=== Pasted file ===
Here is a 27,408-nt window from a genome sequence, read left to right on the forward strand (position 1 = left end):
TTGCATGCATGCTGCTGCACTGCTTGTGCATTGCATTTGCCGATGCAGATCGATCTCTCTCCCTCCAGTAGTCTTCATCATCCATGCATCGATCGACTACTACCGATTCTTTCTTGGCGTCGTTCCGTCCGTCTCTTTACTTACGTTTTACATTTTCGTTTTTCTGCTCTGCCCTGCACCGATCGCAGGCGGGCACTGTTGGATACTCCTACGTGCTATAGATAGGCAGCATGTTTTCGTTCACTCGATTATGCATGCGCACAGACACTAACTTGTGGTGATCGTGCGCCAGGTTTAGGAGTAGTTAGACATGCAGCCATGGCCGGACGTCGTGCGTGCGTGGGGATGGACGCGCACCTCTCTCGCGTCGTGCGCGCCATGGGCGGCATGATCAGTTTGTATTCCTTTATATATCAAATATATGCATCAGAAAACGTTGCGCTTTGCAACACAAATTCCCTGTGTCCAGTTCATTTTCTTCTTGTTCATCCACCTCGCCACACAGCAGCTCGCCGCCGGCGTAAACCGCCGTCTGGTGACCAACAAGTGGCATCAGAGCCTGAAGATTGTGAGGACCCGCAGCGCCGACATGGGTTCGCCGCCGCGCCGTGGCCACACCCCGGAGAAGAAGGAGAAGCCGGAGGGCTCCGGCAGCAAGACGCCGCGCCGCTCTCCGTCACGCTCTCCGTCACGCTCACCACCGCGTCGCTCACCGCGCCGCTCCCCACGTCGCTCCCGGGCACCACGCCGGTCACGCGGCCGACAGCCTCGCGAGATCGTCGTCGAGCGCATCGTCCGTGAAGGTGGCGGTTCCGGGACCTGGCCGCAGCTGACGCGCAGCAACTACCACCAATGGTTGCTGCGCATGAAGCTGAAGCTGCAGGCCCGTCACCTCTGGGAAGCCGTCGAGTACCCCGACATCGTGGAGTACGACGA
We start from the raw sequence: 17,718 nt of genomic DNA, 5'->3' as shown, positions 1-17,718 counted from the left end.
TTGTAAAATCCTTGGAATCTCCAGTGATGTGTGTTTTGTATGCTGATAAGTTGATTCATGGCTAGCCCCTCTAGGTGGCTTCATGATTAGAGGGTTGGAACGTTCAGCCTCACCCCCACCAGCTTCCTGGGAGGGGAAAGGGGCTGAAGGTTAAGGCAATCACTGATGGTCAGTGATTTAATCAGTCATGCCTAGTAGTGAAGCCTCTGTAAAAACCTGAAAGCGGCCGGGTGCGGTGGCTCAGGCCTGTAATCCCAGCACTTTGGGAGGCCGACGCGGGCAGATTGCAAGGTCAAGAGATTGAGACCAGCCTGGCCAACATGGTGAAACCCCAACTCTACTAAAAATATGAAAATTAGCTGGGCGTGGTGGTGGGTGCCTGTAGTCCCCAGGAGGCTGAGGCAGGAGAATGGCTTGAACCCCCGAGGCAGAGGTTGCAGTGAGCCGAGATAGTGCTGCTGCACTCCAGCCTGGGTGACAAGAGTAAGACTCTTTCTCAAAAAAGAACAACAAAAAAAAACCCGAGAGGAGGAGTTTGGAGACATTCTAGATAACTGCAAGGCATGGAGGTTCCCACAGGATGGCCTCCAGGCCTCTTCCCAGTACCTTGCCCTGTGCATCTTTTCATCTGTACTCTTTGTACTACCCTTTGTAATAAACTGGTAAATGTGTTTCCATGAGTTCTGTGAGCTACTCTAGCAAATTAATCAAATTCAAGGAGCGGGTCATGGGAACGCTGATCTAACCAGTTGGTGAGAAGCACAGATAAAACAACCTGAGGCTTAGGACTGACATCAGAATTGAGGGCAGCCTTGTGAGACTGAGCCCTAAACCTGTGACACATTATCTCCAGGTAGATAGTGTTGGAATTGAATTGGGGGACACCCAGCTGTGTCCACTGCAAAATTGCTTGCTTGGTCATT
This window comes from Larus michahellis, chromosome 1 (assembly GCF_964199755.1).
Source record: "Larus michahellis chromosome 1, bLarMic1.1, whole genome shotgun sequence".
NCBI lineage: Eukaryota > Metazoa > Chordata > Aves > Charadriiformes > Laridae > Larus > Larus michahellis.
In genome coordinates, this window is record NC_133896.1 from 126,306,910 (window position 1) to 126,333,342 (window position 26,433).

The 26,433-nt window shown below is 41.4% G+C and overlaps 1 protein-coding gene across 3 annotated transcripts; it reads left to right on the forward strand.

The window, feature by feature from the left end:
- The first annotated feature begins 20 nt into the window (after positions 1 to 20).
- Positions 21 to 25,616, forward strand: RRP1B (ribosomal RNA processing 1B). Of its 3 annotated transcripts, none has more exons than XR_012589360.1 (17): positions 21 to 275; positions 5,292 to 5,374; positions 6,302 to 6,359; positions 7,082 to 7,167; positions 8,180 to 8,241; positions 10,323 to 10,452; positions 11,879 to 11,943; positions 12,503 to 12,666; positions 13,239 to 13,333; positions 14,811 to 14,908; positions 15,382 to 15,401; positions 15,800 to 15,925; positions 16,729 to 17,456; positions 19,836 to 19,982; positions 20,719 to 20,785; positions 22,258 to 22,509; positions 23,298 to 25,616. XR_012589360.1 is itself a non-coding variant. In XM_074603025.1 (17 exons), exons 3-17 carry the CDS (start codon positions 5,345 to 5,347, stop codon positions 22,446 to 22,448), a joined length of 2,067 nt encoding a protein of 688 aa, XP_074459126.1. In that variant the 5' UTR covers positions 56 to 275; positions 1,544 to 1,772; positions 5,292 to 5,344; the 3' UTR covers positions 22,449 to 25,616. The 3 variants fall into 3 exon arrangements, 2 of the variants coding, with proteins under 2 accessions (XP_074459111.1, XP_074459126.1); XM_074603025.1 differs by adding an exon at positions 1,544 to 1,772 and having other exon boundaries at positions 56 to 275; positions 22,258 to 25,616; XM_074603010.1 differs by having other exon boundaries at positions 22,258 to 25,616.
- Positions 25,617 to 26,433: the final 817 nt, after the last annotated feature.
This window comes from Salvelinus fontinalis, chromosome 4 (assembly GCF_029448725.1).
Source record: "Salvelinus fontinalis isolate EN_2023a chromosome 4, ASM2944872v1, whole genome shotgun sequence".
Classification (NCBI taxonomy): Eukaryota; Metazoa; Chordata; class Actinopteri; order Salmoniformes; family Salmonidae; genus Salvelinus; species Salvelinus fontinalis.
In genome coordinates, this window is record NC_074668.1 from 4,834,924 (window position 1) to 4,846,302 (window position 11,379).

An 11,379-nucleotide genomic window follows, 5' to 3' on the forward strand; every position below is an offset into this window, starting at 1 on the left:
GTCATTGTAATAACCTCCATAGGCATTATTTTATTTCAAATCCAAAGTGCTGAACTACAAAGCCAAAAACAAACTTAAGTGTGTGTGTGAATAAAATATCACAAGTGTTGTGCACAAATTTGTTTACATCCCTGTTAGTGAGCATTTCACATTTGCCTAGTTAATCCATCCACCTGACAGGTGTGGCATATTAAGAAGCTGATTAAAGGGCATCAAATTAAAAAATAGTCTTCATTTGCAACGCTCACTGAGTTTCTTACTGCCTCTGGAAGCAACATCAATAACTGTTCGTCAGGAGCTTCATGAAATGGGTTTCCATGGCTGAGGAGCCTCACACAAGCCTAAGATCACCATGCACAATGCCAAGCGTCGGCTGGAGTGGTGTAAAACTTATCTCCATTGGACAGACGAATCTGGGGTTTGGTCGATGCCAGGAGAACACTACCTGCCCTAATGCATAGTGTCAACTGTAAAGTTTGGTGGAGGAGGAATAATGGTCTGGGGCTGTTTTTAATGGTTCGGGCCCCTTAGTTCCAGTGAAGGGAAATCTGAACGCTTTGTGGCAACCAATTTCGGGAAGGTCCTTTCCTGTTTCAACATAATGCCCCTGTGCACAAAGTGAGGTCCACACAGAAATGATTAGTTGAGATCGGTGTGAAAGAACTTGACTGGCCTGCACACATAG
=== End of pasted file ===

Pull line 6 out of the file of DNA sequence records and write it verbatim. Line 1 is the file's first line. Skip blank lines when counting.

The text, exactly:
Source record: "Larus michahellis chromosome 1, bLarMic1.1, whole genome shotgun sequence".